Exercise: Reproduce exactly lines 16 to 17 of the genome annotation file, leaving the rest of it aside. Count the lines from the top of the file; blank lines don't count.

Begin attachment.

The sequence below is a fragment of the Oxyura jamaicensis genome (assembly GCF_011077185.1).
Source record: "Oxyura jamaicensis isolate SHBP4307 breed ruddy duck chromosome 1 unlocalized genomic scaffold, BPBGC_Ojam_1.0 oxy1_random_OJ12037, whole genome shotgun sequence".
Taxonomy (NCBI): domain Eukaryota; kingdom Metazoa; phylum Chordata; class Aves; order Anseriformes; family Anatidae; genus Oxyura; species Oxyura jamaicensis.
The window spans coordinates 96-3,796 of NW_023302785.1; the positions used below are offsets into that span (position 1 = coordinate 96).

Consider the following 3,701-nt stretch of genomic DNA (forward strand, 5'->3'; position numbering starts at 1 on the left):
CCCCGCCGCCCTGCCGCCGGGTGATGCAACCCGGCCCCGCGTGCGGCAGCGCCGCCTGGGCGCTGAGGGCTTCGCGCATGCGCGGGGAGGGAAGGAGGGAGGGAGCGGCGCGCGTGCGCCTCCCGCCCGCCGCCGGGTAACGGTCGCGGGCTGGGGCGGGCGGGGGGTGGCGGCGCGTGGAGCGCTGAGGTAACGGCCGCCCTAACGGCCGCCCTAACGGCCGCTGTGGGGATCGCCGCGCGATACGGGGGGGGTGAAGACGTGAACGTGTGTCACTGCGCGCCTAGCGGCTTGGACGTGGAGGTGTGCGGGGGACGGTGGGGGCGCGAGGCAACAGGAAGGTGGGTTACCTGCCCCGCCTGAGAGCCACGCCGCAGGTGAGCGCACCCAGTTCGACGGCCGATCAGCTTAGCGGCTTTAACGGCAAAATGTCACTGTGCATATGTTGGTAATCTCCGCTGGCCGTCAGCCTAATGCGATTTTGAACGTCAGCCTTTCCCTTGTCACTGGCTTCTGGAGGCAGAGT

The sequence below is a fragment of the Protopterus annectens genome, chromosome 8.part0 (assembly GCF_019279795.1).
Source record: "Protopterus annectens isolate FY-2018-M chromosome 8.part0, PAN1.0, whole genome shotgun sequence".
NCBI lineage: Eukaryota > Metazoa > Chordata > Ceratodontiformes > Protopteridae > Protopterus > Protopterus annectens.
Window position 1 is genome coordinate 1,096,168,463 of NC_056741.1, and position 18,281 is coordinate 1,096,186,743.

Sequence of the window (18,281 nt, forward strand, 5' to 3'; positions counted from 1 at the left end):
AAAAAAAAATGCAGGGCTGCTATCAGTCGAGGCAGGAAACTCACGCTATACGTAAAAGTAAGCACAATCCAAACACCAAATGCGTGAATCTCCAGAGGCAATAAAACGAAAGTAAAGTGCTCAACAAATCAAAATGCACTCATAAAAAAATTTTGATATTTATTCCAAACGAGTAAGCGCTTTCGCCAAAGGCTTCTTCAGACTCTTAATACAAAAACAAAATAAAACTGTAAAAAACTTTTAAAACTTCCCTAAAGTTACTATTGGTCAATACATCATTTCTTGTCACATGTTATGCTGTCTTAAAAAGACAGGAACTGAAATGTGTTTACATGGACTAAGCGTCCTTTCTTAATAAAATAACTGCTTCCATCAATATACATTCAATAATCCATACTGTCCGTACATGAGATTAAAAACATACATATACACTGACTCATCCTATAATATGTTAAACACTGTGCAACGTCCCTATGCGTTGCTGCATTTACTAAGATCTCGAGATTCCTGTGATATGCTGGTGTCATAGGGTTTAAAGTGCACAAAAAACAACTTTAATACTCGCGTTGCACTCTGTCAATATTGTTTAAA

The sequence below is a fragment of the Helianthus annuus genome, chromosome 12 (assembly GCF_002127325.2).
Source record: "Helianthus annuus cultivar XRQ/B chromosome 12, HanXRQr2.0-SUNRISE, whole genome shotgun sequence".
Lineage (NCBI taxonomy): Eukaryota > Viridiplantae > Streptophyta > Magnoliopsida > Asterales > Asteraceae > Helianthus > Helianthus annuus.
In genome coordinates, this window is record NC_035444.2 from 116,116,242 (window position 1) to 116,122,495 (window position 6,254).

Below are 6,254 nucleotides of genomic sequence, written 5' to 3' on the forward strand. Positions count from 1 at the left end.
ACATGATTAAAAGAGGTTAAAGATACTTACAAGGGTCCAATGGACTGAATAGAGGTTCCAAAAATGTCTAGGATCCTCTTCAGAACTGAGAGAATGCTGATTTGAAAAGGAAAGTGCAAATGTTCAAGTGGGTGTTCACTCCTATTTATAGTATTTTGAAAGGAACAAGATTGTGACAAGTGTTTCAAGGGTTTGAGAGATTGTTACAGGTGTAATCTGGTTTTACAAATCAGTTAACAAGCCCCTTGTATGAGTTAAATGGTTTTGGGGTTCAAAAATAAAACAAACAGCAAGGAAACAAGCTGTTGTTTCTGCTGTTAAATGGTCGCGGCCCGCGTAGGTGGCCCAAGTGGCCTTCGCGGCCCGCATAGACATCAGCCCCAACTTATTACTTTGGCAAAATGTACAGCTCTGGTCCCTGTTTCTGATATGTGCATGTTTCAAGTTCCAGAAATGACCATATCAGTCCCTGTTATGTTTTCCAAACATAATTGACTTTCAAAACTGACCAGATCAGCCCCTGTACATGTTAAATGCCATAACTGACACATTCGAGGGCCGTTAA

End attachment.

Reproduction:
In genome coordinates, this window is record NC_035444.2 from 116,116,242 (window position 1) to 116,122,495 (window position 6,254).

Below are 6,254 nucleotides of genomic sequence, written 5' to 3' on the forward strand. Positions count from 1 at the left end.